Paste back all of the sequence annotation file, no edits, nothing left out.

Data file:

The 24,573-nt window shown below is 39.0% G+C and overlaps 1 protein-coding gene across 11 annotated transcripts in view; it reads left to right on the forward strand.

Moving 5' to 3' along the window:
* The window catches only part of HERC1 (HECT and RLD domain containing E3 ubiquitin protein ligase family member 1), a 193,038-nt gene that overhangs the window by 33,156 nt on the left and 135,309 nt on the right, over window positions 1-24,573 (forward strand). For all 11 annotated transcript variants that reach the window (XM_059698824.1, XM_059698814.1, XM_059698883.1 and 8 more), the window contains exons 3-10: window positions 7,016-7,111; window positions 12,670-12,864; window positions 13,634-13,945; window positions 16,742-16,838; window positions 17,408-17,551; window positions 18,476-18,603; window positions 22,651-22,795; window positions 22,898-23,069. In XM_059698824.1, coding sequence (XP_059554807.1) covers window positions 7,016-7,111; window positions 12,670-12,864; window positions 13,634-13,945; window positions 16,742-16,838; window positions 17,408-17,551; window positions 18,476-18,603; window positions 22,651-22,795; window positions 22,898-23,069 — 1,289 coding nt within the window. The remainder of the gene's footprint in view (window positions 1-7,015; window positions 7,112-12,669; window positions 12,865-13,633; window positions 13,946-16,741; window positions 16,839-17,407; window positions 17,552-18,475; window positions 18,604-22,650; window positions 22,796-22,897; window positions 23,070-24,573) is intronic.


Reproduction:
The 24,573-nt window shown below is 39.0% G+C and overlaps 1 protein-coding gene across 11 annotated transcripts in view; it reads left to right on the forward strand.

Moving 5' to 3' along the window:
* The window catches only part of HERC1 (HECT and RLD domain containing E3 ubiquitin protein ligase family member 1), a 193,038-nt gene that overhangs the window by 33,156 nt on the left and 135,309 nt on the right, over window positions 1-24,573 (forward strand). For all 11 annotated transcript variants that reach the window (XM_059698824.1, XM_059698814.1, XM_059698883.1 and 8 more), the window contains exons 3-10: window positions 7,016-7,111; window positions 12,670-12,864; window positions 13,634-13,945; window positions 16,742-16,838; window positions 17,408-17,551; window positions 18,476-18,603; window positions 22,651-22,795; window positions 22,898-23,069. In XM_059698824.1, coding sequence (XP_059554807.1) covers window positions 7,016-7,111; window positions 12,670-12,864; window positions 13,634-13,945; window positions 16,742-16,838; window positions 17,408-17,551; window positions 18,476-18,603; window positions 22,651-22,795; window positions 22,898-23,069 — 1,289 coding nt within the window. The remainder of the gene's footprint in view (window positions 1-7,015; window positions 7,112-12,669; window positions 12,865-13,633; window positions 13,946-16,741; window positions 16,839-17,407; window positions 17,552-18,475; window positions 18,604-22,650; window positions 22,796-22,897; window positions 23,070-24,573) is intronic.